Healthy and viable mice that survive until adulthood have, for the first time, been cloned from adult stem cells. Scientists from Rockefeller University, including Howard Hughes Medical Institute investigator Elaine Fuchs, used cells called keratinocyte stem cells, which represent a new model system for cloning. Keratinocytes come from the skin, making them a particularly attractive stem cell source because of their ready accessibility. One day, they could be used to tailor therapies, as well as to better understand and treat diseases.
Fuchs and her colleague Peter Mombaerts published their laboratories' findings online February 12, 2007, in the Proceedings of the National Academy of Sciences.
A number of laboratories have cloned mice using cumulus cells (cells that surround and support a developing egg) or fibroblasts (connective tissue cells). Others have used cultured neural cells that were generated from embryonic stem cells. While these efforts have been successful, they are also notoriously inefficient.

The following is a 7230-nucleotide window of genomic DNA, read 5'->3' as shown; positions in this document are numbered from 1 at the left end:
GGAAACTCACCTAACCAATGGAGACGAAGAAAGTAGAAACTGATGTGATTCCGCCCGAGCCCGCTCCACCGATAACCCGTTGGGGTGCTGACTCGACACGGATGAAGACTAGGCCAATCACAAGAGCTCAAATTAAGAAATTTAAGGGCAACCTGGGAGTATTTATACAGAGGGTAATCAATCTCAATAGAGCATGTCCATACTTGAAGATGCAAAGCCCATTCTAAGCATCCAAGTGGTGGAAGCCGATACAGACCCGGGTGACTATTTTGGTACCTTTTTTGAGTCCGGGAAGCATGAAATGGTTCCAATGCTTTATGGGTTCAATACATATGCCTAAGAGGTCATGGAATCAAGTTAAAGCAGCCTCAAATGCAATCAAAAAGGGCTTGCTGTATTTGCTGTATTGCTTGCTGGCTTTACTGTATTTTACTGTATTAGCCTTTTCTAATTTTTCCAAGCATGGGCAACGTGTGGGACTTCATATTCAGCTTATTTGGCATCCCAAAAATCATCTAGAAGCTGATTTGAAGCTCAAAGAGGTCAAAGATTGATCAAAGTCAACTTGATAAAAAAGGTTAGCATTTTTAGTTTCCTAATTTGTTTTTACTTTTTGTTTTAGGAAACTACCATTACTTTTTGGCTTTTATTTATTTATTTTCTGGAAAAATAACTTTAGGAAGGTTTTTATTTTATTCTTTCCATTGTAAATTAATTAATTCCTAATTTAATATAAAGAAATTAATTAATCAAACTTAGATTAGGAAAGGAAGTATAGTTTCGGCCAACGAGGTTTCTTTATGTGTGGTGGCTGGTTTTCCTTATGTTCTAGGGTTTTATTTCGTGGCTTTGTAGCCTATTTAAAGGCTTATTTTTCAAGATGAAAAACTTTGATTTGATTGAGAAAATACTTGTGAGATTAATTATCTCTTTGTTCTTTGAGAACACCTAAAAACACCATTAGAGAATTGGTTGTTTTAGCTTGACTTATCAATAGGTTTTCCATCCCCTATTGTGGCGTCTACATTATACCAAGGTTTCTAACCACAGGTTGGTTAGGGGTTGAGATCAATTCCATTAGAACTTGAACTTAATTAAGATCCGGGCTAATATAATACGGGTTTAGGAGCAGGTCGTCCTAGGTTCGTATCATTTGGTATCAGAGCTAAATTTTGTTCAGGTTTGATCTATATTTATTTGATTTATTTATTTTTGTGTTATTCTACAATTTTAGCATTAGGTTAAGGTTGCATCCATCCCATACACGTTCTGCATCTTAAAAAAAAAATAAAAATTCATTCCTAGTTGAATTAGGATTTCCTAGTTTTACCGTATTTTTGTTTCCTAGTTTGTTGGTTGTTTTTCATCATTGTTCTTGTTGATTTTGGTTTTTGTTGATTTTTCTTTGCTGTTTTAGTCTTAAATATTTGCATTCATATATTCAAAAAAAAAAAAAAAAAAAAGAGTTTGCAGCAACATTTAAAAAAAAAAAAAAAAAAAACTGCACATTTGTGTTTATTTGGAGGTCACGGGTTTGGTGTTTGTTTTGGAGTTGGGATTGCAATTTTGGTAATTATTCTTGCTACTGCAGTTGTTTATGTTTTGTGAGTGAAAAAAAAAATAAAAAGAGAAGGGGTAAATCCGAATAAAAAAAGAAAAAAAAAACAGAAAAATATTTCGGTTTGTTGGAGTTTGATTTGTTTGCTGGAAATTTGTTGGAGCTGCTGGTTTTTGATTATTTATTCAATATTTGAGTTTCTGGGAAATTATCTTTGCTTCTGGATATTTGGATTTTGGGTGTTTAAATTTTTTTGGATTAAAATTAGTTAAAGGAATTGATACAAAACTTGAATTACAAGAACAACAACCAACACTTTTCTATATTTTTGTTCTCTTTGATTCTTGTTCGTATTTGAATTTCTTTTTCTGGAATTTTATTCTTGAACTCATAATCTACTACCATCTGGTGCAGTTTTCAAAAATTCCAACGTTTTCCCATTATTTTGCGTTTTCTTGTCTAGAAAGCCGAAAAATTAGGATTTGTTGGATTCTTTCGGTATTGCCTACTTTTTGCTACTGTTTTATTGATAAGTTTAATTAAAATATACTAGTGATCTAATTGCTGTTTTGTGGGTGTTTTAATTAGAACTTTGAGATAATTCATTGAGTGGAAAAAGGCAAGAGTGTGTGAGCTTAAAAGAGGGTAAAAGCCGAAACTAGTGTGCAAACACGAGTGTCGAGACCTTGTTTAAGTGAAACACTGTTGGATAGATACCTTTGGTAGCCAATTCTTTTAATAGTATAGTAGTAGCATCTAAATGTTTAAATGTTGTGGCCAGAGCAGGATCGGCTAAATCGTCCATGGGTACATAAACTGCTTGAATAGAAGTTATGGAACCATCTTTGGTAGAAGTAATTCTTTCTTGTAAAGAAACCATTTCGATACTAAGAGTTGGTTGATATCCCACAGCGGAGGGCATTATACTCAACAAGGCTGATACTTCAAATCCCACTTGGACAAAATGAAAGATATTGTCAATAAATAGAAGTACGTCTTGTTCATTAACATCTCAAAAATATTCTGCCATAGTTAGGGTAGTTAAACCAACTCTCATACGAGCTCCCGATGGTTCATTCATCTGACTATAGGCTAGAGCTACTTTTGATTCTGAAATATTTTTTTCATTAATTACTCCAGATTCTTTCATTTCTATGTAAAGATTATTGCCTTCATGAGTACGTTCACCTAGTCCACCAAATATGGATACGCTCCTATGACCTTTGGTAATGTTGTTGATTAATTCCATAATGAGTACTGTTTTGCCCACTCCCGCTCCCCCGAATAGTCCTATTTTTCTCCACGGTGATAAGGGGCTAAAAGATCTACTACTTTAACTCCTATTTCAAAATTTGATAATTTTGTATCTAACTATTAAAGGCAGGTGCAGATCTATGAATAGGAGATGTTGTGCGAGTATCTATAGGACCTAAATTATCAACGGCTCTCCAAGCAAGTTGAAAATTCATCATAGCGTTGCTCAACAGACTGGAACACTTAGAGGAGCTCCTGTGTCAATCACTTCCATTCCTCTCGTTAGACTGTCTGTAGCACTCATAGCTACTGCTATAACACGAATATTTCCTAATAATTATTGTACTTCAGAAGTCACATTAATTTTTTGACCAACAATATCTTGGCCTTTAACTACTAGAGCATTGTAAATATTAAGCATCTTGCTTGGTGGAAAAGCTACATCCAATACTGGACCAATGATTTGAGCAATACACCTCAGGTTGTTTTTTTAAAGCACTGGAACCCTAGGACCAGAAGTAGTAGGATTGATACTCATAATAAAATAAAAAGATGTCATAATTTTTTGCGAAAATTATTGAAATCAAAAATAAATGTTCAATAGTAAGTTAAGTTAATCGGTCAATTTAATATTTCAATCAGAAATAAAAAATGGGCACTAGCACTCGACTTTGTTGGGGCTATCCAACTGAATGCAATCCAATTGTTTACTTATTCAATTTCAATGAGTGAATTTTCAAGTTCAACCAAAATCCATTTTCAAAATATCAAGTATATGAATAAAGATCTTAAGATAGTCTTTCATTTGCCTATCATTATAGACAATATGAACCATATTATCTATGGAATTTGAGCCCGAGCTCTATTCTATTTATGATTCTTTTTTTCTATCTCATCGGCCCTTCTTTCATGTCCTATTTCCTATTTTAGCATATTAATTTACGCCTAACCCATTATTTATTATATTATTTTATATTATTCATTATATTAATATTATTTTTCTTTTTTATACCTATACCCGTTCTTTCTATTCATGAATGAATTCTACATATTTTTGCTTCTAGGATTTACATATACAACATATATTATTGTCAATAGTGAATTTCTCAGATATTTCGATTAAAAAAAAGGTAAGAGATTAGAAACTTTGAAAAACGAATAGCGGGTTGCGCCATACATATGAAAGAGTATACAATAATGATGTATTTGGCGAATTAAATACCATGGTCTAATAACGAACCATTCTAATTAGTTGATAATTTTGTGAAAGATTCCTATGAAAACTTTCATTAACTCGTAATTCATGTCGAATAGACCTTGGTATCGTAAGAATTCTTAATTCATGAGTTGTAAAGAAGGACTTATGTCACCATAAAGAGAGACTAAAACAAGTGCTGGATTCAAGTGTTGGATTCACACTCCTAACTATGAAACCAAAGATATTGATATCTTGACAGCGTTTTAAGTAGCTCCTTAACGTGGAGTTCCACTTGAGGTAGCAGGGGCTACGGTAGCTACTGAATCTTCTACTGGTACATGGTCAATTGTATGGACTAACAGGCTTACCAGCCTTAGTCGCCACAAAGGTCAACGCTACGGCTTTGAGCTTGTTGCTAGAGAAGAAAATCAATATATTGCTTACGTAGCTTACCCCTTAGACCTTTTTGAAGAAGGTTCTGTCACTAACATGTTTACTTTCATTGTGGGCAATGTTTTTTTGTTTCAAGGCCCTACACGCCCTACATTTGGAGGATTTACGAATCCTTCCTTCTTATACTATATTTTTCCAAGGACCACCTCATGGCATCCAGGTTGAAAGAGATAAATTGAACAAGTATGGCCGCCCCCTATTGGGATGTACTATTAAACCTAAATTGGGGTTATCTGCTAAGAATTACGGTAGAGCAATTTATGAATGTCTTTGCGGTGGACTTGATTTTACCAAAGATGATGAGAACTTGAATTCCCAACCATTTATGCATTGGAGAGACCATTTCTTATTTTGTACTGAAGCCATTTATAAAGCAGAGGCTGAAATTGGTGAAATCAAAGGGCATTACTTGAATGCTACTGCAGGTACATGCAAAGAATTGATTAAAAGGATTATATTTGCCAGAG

Because adult stem cells retain the ability to differentiate into multiple cell types, it has long been expected that they may be better sources of nuclear material for the cloning technique used by Fuchs and her colleagues, known as nuclear transfer. Fuchs, Mombaerts, and their coworkers are the first to successfully and reproducibly clone healthy mice from any type of adult stem cell.
The keratinocyte stem cells used by Fuchs are found in a part of the hair follicle called the bulge. They are involved in hair growth and in repairing skin wounds. "Researchers have known about these infrequently dividing cells for some time, but only recently have scientists revealed their potential to self-renew and produce multiple types of cells -- the hallmarks of stem cells," Fuchs explained. Keratinocyte stem cells in the bulge have been successfully cultured in the Fuchs' laboratory. When tested in mice, these cells can produce surfac
Contact: Jennifer Michalowski
Howard Hughes Medical Institute